"SM": Assumes a low dose slope that is different from a high dose slope, with most of the effect (and less of the uncertainty) being at low doses and less effect (but more uncertainty) at the high doses.
"SP": Assumes less certainty at the low doses but is similar to SM at the high doses.
"M": Assumes that the underlying mean value estimated from the different studies that were incorporated into the dose-response function represents the true value.
"P": Assumes that each study that was incorporated into the dose-response function represents a plausible true value.
"SM": When dose = zero, there is no uncertainty about the rate of disease.
"SP": When dose = zero, there is uncertainty about the rate of disease.
|A significant source of uncertainty in the simulation model. While the central estimates are similar for both functions, the low-dose confidence intervals are notably wider in the "SP" analysis.
1: The "SP" confidence intervals being wider to account for more uncertainty at low doses.
2: The confidence intervals for "SP" are notably wider, to the point where they include a small possibility of deaths caused by fish consumption.
3: The "SM" function expresses less uncertainty at lower levels of exposure while the "SP" function expresses greater uncertainty.
The implications for all of the above are that while central estimates are similar, the size of the confidence intervals are dependent on some of the modeling assumptions made.
|14||Choice of indicator for neurobehavioral benefits||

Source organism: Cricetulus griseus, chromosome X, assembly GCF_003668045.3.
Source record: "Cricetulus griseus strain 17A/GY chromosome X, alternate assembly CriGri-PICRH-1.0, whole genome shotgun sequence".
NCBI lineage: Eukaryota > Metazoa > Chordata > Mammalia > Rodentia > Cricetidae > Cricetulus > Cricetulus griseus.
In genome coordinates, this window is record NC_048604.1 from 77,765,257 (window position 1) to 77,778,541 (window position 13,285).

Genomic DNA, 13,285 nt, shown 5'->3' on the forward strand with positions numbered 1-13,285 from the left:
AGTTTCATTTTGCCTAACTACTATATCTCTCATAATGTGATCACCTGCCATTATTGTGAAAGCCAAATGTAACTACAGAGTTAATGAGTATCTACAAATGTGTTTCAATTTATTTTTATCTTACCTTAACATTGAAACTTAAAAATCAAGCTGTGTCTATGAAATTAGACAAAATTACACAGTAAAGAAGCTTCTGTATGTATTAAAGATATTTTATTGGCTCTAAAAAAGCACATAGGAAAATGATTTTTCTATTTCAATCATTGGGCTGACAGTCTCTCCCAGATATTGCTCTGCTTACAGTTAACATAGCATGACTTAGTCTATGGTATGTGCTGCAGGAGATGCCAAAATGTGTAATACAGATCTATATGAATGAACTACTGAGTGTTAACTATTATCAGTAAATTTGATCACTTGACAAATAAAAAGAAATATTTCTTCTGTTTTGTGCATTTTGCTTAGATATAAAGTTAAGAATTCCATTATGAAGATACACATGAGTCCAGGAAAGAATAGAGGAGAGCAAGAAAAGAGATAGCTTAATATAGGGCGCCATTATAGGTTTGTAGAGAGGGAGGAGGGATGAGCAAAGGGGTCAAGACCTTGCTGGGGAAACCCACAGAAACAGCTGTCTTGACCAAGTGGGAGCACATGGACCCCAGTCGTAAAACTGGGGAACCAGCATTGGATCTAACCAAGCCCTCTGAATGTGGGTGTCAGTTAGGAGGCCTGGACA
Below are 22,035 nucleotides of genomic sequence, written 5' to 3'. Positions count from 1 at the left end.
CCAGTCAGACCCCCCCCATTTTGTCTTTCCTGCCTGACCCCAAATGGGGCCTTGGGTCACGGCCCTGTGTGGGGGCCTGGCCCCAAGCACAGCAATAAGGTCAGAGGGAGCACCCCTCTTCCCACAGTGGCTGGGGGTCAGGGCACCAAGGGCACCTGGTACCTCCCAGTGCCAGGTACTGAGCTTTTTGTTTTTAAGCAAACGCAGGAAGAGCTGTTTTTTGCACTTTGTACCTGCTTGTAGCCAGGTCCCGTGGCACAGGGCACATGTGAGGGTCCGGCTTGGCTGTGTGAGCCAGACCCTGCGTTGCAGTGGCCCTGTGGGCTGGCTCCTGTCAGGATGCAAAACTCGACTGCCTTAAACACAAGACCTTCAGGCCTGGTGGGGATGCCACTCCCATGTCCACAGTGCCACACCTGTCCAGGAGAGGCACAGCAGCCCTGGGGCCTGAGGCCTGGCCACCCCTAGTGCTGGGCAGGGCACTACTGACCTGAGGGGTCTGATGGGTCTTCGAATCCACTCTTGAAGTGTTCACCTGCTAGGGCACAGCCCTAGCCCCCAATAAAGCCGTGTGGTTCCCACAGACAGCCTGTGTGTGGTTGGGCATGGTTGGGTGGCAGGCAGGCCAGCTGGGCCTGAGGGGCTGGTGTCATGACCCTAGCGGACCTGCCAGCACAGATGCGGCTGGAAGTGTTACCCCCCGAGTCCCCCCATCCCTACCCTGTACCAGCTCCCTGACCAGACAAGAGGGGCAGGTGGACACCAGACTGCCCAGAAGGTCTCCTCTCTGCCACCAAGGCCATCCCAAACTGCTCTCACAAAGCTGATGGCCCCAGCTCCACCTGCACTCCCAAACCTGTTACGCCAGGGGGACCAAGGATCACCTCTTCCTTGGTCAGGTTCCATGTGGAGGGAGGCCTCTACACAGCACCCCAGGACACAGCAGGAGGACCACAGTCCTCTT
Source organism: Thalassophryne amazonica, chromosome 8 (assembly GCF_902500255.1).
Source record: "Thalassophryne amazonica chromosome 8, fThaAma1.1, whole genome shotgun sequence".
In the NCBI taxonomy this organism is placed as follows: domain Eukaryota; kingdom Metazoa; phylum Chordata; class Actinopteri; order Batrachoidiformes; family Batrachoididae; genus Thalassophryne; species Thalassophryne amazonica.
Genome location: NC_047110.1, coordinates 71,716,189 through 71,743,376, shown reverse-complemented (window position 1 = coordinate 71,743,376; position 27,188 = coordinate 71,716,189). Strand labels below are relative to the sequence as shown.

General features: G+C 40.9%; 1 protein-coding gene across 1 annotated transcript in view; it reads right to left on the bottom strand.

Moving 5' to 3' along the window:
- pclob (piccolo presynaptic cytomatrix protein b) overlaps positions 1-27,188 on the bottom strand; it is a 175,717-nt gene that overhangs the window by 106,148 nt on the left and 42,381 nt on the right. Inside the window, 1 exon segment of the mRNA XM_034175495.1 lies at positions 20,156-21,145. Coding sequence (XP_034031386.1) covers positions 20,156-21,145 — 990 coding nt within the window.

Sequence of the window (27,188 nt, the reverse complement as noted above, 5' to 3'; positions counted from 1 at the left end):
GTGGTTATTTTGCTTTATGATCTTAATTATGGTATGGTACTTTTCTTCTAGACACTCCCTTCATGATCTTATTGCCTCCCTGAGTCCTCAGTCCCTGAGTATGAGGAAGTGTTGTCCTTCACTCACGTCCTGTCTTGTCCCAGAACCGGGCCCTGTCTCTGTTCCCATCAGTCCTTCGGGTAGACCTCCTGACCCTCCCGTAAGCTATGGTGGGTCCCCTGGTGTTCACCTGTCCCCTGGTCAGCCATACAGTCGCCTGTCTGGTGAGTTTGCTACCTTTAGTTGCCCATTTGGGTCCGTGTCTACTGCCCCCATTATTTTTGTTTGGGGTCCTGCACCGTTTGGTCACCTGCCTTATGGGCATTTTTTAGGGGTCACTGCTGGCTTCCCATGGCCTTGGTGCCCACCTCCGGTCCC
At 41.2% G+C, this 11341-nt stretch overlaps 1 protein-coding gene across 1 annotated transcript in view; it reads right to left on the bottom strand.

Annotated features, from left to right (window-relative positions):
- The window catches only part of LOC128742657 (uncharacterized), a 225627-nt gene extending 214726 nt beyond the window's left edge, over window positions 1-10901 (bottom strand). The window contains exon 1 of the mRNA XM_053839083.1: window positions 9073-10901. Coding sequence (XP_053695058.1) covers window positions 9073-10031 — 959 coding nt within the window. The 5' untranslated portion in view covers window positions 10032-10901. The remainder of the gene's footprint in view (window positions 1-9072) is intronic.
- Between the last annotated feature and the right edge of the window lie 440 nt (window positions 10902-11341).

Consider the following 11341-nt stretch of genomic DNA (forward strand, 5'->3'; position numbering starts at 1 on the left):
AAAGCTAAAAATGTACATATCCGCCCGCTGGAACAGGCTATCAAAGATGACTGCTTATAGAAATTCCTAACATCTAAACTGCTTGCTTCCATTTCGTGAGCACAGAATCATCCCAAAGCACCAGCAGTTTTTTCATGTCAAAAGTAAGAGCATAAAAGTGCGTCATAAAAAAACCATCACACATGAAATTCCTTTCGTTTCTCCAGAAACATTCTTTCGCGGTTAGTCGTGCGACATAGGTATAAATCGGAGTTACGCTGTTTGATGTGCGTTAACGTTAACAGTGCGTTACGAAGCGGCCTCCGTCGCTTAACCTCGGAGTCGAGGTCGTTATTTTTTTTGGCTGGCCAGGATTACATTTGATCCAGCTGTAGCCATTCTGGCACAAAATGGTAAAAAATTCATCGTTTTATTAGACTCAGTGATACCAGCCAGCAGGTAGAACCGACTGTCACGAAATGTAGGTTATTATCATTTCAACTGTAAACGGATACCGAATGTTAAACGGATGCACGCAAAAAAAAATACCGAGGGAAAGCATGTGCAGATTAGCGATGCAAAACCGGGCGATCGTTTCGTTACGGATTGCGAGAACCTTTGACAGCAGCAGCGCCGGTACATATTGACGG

Assume that early age verbal comprehension is a useful indicator of neurobehavioral development. The specific tests were MacArthur Communicative Development Inventory at 15 months of age and the language component of the Denver Developmental Screening Test at 18 months of age. Verbal comprehension, as measured by these tests, was selected because it matched criteria we developed for the inclusion of data for the
; (4) comparability, i.e., same general aspect of neurodevelopment, with age of talking endpoint. We lacked data on any other beneficial aspect of neurodevelopment that met these criteria. ….Endpoint choice; reason
This is a significant source of uncertainty in the
model because we used data from one large study only, and could
not develop dose-response functions for other beneficial
fish effects for purposes of comparison. However, the results from the modeling are generally consistent with results from studies that have been published in the scientific literature involving other aspects of neurodevelopment measured at later ages in life.
|14||Shape of the relationship between fish consumption and neurobehavioral benefits||
One function with a linear slope derived from two measures of verbal comprehension performance in a single cohort. A linear function does not include a "plateau" above which greater fish consumption does not lead to greater benefits. Uncertainty bounds were placed on the linear slope to reflect that inclusion of other studies or endpoints would provide a wider range of plausible interpretation. Linear only – no model uncertainty, The central estimate is based on verbal measures in one cohort. No maximum effect parameter in the model.
The uncertainty represented in the model is the primary source of uncertainty in the simulation model estimates.
(1): Although the omission of a maximum effect is not likely to have an impact on the scenarios presented here, it could result ins overestimation of benefits were seafood consumption greatly increased.
|15||Choice of indicator for neurobehavioral deficits from methylmercury exposure||Assume: a) age of talking is an useful indicator of neurodevelopment;
b) the magnitude and size of the methylmercury effect on age of talking is similar to the methylmercury effect on a wide range of other neurodevelopmental endpoints measured when children were older.